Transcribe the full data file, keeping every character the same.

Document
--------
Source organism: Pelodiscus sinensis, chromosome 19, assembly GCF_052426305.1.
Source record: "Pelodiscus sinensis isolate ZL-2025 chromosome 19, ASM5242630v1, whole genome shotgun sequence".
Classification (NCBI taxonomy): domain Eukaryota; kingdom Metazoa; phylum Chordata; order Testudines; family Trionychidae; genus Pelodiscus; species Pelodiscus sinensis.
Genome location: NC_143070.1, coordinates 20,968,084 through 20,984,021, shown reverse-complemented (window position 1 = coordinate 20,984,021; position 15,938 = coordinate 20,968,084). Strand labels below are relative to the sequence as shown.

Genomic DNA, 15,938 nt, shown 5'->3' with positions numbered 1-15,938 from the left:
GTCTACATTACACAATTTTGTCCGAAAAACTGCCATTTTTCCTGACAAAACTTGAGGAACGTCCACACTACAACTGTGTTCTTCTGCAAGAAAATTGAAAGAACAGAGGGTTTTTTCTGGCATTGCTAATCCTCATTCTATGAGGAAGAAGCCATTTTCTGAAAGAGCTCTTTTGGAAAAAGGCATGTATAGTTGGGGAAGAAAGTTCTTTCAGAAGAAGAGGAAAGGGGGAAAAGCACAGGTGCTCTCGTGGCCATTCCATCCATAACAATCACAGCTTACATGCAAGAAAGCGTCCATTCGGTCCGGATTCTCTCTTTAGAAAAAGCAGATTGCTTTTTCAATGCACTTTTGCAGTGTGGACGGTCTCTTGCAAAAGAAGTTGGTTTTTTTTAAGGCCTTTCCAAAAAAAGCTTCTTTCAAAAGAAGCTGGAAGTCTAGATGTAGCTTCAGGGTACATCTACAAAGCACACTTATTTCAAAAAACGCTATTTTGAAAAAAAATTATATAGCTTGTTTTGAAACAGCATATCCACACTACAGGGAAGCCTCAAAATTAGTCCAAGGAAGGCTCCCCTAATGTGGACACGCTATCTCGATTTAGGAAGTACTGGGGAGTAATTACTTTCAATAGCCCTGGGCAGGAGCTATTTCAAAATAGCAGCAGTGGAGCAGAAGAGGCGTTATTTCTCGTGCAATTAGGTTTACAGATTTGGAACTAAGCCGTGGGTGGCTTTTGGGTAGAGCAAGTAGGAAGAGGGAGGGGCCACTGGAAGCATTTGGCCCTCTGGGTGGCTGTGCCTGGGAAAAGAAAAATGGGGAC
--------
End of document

Source organism: Pelodiscus sinensis, chromosome 19, assembly GCF_052426305.1.
Source record: "Pelodiscus sinensis isolate ZL-2025 chromosome 19, ASM5242630v1, whole genome shotgun sequence".
Classification (NCBI taxonomy): domain Eukaryota; kingdom Metazoa; phylum Chordata; order Testudines; family Trionychidae; genus Pelodiscus; species Pelodiscus sinensis.
Genome location: NC_143070.1, coordinates 20,968,084 through 20,984,021, shown reverse-complemented (window position 1 = coordinate 20,984,021; position 15,938 = coordinate 20,968,084). Strand labels below are relative to the sequence as shown.

Genomic DNA, 15,938 nt, shown 5'->3' with positions numbered 1-15,938 from the left:
GTCTACATTACACAATTTTGTCCGAAAAACTGCCATTTTTCCTGACAAAACTTGAGGAACGTCCACACTACAACTGTGTTCTTCTGCAAGAAAATTGAAAGAACAGAGGGTTTTTTCTGGCATTGCTAATCCTCATTCTATGAGGAAGAAGCCATTTTCTGAAAGAGCTCTTTTGGAAAAAGGCATGTATAGTTGGGGAAGAAAGTTCTTTCAGAAGAAGAGGAAAGGGGGAAAAGCACAGGTGCTCTCGTGGCCATTCCATCCATAACAATCACAGCTTACATGCAAGAAAGCGTCCATTCGGTCCGGATTCTCTCTTTAGAAAAAGCAGATTGCTTTTTCAATGCACTTTTGCAGTGTGGACGGTCTCTTGCAAAAGAAGTTGGTTTTTTTTAAGGCCTTTCCAAAAAAAGCTTCTTTCAAAAGAAGCTGGAAGTCTAGATGTAGCTTCAGGGTACATCTACAAAGCACACTTATTTCAAAAAACGCTATTTTGAAAAAAAATTATATAGCTTGTTTTGAAACAGCATATCCACACTACAGGGAAGCCTCAAAATTAGTCCAAGGAAGGCTCCCCTAATGTGGACACGCTATCTCGATTTAGGAAGTACTGGGGAGTAATTACTTTCAATAGCCCTGGGCAGGAGCTATTTCAAAATAGCAGCAGTGGAGCAGAAGAGGCGTTATTTCTCGTGCAATTAGGTTTACAGATTTGGAACTAAGCCGTGGGTGGCTTTTGGGTAGAGCAAGTAGGAAGAGGGAGGGGCCACTGGAAGCATTTGGCCCTCTGGGTGGCTGTGCCTGGGAAAAGAAAAATGGGGAC